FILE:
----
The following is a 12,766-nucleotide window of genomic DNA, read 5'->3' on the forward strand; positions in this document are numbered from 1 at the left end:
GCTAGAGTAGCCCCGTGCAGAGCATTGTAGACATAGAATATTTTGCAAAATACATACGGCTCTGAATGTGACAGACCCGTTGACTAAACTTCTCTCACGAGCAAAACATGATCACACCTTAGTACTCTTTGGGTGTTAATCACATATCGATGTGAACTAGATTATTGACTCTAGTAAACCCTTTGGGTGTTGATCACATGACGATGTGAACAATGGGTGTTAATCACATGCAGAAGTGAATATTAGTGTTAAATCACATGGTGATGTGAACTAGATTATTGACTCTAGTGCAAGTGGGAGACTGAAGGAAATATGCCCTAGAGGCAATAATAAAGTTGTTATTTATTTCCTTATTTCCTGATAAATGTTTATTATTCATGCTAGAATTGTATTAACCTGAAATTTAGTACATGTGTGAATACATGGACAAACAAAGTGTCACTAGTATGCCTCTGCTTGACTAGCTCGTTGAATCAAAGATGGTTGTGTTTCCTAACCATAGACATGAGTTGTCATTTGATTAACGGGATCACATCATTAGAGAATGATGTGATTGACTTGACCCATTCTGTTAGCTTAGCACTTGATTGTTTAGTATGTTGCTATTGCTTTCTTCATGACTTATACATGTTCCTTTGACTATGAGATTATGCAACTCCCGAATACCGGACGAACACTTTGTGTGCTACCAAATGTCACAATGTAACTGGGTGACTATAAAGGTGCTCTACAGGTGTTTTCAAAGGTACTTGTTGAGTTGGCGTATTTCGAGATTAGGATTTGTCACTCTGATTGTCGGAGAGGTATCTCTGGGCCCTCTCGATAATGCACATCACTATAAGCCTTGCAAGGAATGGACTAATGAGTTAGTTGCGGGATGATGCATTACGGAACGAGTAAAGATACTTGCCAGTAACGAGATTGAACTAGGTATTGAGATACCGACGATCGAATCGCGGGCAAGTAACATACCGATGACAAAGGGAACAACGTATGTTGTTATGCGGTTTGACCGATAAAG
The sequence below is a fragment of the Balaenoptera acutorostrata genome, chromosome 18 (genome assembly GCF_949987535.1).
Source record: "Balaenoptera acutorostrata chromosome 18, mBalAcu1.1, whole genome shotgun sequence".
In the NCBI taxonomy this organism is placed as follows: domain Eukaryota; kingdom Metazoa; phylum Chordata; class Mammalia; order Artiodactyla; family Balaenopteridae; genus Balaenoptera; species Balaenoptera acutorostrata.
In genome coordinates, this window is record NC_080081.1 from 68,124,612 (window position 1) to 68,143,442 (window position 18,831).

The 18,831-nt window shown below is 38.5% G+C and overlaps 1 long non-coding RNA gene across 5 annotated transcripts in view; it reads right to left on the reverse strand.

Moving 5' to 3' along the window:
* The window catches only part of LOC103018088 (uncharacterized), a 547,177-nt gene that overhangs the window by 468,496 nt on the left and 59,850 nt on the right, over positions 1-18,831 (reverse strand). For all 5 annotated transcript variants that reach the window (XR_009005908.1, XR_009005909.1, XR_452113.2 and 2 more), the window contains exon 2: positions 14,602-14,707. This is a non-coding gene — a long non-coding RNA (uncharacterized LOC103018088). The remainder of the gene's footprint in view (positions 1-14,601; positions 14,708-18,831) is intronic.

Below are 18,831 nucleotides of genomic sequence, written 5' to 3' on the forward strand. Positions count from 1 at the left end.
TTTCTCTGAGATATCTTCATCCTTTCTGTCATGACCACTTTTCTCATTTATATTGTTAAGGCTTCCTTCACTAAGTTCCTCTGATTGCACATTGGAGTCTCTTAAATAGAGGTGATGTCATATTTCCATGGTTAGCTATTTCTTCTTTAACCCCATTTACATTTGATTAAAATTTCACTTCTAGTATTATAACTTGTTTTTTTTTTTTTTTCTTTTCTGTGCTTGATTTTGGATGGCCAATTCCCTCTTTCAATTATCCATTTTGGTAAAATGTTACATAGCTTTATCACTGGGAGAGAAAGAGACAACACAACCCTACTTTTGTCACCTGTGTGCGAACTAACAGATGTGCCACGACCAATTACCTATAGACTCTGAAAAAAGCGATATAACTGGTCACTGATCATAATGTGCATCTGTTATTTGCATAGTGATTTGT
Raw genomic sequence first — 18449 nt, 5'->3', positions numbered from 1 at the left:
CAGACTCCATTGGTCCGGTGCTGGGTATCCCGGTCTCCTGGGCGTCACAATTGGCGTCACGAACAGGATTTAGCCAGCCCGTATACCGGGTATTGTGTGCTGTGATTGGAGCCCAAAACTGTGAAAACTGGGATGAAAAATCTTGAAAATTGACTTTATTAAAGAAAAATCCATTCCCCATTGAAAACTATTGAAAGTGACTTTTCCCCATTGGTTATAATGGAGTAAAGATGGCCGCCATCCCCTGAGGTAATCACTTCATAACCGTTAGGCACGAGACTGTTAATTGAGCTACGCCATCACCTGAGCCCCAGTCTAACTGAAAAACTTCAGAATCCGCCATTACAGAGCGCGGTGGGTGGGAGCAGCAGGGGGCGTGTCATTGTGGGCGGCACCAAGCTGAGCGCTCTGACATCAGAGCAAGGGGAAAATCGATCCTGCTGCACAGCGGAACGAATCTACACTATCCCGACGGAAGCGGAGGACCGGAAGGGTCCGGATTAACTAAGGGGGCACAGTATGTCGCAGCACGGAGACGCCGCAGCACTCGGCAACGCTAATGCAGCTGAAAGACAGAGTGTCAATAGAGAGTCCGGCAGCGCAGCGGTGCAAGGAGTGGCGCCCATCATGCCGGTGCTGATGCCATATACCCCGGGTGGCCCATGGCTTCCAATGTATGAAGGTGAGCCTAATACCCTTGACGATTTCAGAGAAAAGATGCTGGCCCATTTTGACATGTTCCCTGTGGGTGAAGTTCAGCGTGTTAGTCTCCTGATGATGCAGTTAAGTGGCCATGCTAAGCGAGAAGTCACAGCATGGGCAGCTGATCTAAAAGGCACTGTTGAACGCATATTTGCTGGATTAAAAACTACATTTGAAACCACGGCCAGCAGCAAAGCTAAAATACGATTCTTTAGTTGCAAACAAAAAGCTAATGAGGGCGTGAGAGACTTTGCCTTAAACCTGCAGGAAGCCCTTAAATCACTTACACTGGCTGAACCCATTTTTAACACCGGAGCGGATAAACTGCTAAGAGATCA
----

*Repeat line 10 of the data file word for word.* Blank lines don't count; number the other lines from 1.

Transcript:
Below are 18,831 nucleotides of genomic sequence, written 5' to 3' on the forward strand. Positions count from 1 at the left end.